Ebola: What US Clinicians Need to Know

Robert Glatter, MD


August 04, 2014

In This Article

Limited Treatments for Ebola

At this time, only supportive care is available (intravenous fluids; blood and platelet transfusions), although upcoming human vaccine trials may be promising.

The National Institutes of Health will begin a human vaccine trial in September 2014, according to recent statements from Dr. Anthony Fauci, Director of the National Institute of Allergy and Infectious Diseases (NIAID). Previous attempts at a human vaccine in the early 2000s were not successful.[3]

The current vaccine, developed by the NIAID Vaccine Research Center, contains no infectious Ebola virus material. It is actually a chimpanzee adenovirus vector vaccine that has incorporated 2 Ebola virus genes. Adenovirus vectors are useful delivery models as vaccines because the virus can be easily manipulated. As a nonreplicating viral vector, the vaccine works by entering a cell and delivering the new genetic material. The new genes that are inserted cause a protein to become expressed, which in turn produces an immune response in the body. According to NIAID, the vaccine has shown early promise in a primate model.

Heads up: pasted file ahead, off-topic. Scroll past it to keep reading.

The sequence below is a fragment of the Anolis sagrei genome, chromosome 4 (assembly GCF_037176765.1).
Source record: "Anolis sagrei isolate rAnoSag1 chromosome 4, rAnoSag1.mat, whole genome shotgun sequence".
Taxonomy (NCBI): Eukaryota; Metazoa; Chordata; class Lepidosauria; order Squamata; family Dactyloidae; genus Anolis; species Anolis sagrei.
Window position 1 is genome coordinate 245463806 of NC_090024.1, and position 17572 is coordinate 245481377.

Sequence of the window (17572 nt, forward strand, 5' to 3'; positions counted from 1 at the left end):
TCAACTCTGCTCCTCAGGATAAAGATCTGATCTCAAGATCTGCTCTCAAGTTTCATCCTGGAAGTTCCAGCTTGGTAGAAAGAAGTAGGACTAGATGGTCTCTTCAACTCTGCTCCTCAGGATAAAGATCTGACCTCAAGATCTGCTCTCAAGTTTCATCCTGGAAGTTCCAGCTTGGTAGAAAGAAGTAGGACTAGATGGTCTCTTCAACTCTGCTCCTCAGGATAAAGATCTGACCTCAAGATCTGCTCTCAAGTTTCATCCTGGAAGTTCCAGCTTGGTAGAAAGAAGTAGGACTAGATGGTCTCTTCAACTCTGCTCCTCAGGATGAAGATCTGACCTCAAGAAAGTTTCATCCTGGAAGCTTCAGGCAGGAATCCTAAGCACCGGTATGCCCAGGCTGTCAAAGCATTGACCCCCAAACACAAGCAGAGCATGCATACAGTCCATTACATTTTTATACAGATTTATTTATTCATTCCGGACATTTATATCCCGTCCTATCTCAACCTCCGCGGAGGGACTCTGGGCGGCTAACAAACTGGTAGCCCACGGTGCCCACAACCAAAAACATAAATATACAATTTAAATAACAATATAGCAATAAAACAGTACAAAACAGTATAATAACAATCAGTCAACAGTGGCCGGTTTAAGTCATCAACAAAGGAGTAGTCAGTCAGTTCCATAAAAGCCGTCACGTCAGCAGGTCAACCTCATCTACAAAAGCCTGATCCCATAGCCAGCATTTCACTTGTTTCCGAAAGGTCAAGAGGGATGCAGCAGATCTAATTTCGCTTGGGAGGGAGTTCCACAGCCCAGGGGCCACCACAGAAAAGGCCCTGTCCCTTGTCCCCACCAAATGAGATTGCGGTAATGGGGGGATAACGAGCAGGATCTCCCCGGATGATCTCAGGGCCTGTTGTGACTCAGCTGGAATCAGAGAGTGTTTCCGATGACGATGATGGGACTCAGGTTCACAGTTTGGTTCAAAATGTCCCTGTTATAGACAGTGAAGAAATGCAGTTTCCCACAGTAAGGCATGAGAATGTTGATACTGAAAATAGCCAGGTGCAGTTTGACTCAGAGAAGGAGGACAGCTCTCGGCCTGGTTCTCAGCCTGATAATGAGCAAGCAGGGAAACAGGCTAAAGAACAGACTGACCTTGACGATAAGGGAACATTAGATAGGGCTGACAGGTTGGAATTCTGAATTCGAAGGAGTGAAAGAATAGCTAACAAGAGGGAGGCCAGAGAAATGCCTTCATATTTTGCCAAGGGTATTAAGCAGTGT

Another approach to help infected patients involves transfusing blood or plasma from those patients who have recently recovered from Ebola virus infection. This approach is based on the premise that the plasma from recovered patients contains life-saving antibodies. This is an experimental treatment that has been used, according to recent reports during this epidemic, although results of such treatment have not been formally reported.

Use of an experimental compound, referred to as BCX4430, was reported in the journal Nature in April 2014.[4] The compound, an RNA-dependent RNA polymerase inhibitor, has proven successful in a nonhuman primate model, whereby postexposure prophylaxis to BCX4430 prevented death in 17 of 18 macaques studied. No human trials have yet been reported.


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